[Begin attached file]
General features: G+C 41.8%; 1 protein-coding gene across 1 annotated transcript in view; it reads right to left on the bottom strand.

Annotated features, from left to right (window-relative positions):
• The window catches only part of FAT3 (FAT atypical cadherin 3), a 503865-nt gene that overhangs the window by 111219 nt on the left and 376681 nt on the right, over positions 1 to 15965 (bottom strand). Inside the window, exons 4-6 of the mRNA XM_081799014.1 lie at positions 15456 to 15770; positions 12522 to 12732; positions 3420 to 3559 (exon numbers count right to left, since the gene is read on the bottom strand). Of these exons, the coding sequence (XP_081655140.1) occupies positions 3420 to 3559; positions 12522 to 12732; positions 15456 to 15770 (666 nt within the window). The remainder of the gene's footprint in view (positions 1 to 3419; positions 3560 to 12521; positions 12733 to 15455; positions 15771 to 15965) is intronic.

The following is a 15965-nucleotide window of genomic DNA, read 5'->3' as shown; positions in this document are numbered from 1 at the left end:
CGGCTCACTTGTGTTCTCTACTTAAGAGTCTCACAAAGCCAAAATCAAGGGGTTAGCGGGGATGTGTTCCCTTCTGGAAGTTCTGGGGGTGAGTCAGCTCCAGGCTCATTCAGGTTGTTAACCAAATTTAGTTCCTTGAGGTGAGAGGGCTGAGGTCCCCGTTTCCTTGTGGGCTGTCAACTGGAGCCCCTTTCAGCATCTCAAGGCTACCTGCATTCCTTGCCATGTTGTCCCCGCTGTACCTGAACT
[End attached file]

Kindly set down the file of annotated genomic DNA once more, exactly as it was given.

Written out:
General features: G+C 41.8%; 1 protein-coding gene across 1 annotated transcript in view; it reads right to left on the bottom strand.

Annotated features, from left to right (window-relative positions):
• The window catches only part of FAT3 (FAT atypical cadherin 3), a 503865-nt gene that overhangs the window by 111219 nt on the left and 376681 nt on the right, over positions 1 to 15965 (bottom strand). Inside the window, exons 4-6 of the mRNA XM_081799014.1 lie at positions 15456 to 15770; positions 12522 to 12732; positions 3420 to 3559 (exon numbers count right to left, since the gene is read on the bottom strand). Of these exons, the coding sequence (XP_081655140.1) occupies positions 3420 to 3559; positions 12522 to 12732; positions 15456 to 15770 (666 nt within the window). The remainder of the gene's footprint in view (positions 1 to 3419; positions 3560 to 12521; positions 12733 to 15455; positions 15771 to 15965) is intronic.

The following is a 15965-nucleotide window of genomic DNA, read 5'->3' as shown; positions in this document are numbered from 1 at the left end:
CGGCTCACTTGTGTTCTCTACTTAAGAGTCTCACAAAGCCAAAATCAAGGGGTTAGCGGGGATGTGTTCCCTTCTGGAAGTTCTGGGGGTGAGTCAGCTCCAGGCTCATTCAGGTTGTTAACCAAATTTAGTTCCTTGAGGTGAGAGGGCTGAGGTCCCCGTTTCCTTGTGGGCTGTCAACTGGAGCCCCTTTCAGCATCTCAAGGCTACCTGCATTCCTTGCCATGTTGTCCCCGCTGTACCTGAACT